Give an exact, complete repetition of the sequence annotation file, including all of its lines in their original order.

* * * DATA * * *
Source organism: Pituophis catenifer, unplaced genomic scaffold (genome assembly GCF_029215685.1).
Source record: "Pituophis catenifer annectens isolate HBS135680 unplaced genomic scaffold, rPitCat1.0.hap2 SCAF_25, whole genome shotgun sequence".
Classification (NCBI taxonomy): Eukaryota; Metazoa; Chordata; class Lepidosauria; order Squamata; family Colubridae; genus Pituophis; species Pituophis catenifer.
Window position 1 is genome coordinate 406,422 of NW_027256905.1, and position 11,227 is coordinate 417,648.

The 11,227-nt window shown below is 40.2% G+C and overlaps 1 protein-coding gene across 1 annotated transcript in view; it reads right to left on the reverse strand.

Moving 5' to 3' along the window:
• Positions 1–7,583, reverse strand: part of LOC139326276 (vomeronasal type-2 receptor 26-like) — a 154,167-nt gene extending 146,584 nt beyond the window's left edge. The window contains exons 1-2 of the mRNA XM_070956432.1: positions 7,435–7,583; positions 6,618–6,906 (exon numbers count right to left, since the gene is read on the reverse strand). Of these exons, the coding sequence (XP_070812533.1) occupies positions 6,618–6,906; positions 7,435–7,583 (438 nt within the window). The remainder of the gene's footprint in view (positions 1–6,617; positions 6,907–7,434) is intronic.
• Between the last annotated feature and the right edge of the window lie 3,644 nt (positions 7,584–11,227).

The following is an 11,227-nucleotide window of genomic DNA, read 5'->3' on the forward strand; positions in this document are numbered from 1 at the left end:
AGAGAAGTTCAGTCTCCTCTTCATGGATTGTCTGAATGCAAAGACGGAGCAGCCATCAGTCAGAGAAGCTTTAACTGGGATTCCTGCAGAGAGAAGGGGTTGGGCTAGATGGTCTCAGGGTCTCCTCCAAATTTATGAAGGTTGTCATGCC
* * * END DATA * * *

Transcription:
Source organism: Pituophis catenifer, unplaced genomic scaffold (genome assembly GCF_029215685.1).
Source record: "Pituophis catenifer annectens isolate HBS135680 unplaced genomic scaffold, rPitCat1.0.hap2 SCAF_25, whole genome shotgun sequence".
Classification (NCBI taxonomy): Eukaryota; Metazoa; Chordata; class Lepidosauria; order Squamata; family Colubridae; genus Pituophis; species Pituophis catenifer.
Window position 1 is genome coordinate 406,422 of NW_027256905.1, and position 11,227 is coordinate 417,648.

The 11,227-nt window shown below is 40.2% G+C and overlaps 1 protein-coding gene across 1 annotated transcript in view; it reads right to left on the reverse strand.

Moving 5' to 3' along the window:
• Positions 1–7,583, reverse strand: part of LOC139326276 (vomeronasal type-2 receptor 26-like) — a 154,167-nt gene extending 146,584 nt beyond the window's left edge. The window contains exons 1-2 of the mRNA XM_070956432.1: positions 7,435–7,583; positions 6,618–6,906 (exon numbers count right to left, since the gene is read on the reverse strand). Of these exons, the coding sequence (XP_070812533.1) occupies positions 6,618–6,906; positions 7,435–7,583 (438 nt within the window). The remainder of the gene's footprint in view (positions 1–6,617; positions 6,907–7,434) is intronic.
• Between the last annotated feature and the right edge of the window lie 3,644 nt (positions 7,584–11,227).

The following is an 11,227-nucleotide window of genomic DNA, read 5'->3' on the forward strand; positions in this document are numbered from 1 at the left end:
AGAGAAGTTCAGTCTCCTCTTCATGGATTGTCTGAATGCAAAGACGGAGCAGCCATCAGTCAGAGAAGCTTTAACTGGGATTCCTGCAGAGAGAAGGGGTTGGGCTAGATGGTCTCAGGGTCTCCTCCAAATTTATGAAGGTTGTCATGCC